Not only did you miss Katz who is extensively discussed in the text of the book but you also missed our citations of William Benemann “Intimacy in Early America,” Rodger Streitmatter “Empty without You: The Intimate Letters of Eleanor Roosevelt and Lorena Hickock,” (Cook actualy had 7 citations of her two volumes on Eleanor Roosevelt), David K Johnson “The Lavender Scare: The Cold War Persecution of Gays and Lesbians in the Federal Government.”

    You must admit that pulling out a handful of historians and criticizing us for not citing them is not at all fair. What history cites everything?

    I still would like you to review the book. Let me know if you want a copy and Ill have one sent to you.

  19. Historiann on 30 Apr 2011 at 7:59 pm #

    I judge books all of the time by their footnotes, and I don’t think that’s something unusual among professional historians. I like to see if they’re in dialogue with scholars whose work interests me. That’s the criteria by which I’ve judged your book, along with the foolish comments of your co-author.

    There are a lot of books that focus on the history of the U.S. Presidency that I don’t read. Lots. In fact, there’s an almost undending stream of them!

    You’re coming from expertise in an entirely different century than I am, and you’re not very interested in the feminist scholarship that built much of the framework for your book. But that’s what I’m interested in, given my training and interests, and that’s what interests most of my readers. But we of course are not your target audience–so I’m sure that whatever we think will be entirely irrelevant in the overall scheme of things.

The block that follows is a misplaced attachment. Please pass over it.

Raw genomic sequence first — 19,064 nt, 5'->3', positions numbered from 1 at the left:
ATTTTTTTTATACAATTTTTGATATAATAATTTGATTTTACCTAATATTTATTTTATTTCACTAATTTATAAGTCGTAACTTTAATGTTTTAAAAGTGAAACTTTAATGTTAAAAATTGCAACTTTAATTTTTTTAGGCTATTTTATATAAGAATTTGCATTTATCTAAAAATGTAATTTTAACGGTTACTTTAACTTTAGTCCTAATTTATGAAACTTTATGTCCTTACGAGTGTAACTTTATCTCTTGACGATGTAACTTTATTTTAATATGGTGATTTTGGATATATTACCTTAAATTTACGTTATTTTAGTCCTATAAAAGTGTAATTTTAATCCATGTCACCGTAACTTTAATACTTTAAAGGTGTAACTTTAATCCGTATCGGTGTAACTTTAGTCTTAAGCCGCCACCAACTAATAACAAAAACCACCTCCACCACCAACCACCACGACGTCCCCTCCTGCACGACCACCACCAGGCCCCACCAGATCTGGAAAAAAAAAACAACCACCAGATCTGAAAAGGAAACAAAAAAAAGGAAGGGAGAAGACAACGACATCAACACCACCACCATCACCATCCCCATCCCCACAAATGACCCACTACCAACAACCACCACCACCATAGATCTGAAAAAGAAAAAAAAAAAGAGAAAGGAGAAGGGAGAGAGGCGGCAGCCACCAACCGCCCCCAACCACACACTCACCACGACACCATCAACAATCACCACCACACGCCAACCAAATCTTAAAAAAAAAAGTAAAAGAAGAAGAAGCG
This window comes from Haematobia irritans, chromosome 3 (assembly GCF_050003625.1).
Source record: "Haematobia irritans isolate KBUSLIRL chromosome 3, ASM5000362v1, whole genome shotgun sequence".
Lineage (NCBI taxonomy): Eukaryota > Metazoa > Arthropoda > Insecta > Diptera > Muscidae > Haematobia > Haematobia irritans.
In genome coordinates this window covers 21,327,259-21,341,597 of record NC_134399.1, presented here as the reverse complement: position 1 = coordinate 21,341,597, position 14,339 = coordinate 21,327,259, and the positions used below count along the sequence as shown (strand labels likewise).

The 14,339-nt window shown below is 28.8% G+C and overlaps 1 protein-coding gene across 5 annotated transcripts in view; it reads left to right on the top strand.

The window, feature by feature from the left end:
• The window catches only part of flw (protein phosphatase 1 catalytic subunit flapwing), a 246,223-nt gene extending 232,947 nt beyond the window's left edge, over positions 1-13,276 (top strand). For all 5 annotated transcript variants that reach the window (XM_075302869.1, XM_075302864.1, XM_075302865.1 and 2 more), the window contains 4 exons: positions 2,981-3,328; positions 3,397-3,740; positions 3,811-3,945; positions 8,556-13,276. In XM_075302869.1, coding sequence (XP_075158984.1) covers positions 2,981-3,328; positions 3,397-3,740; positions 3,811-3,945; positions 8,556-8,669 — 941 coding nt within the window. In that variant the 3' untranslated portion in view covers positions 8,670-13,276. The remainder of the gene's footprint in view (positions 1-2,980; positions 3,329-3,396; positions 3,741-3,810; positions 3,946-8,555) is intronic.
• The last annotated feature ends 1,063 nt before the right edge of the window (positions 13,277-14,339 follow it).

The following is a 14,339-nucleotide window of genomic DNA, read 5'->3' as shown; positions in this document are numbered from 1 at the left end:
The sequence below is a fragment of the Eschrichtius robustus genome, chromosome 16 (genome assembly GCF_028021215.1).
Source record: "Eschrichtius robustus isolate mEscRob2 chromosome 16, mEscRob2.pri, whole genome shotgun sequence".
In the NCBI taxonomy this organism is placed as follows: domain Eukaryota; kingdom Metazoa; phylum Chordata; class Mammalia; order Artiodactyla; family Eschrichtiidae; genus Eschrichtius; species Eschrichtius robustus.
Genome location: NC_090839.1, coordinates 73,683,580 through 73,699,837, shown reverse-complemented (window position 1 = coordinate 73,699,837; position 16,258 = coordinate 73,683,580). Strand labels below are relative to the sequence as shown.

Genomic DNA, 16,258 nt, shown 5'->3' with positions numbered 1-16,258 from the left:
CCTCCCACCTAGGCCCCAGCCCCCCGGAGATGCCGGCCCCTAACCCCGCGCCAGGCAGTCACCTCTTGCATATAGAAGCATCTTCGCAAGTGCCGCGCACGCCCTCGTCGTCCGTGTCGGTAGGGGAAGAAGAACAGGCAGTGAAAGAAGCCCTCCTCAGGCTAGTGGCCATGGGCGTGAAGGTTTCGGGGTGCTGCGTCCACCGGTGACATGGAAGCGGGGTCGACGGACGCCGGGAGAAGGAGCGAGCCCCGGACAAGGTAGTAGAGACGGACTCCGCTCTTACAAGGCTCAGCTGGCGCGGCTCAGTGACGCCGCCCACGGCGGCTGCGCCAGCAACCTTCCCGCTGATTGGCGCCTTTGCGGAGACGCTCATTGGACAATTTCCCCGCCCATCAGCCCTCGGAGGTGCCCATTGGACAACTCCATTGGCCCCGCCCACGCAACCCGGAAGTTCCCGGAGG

20. David Eisenbach on 30 Apr 2011 at 8:14 pm #

    But you and your readers are my target audience and I am certain that feminists who read the book will love it. For the first time a popular history places women– first ladies and mistresses — as pivotal players in the grand sweep of the history of the presidency and America. Believe me you got to read this book. If you read it and hate it and slam it — great! But don’t just take shots based on presumptions. We all know that’s what the enemies of progress do to us all the time. Why are we do it to each other?

  21. Sausage party, or wiener roast? Founding Fathers/Presidential Chic, again! : Historiann : History and sexual politics, 1492 to the present on 02 May 2011 at 6:31 am #

    [...] Lovers Changed the Course of American History along with pR0n king Larry Flynt, has responded to my critique of his book, which was more a critique of the genre than of his book in particular.  As some readers may [...]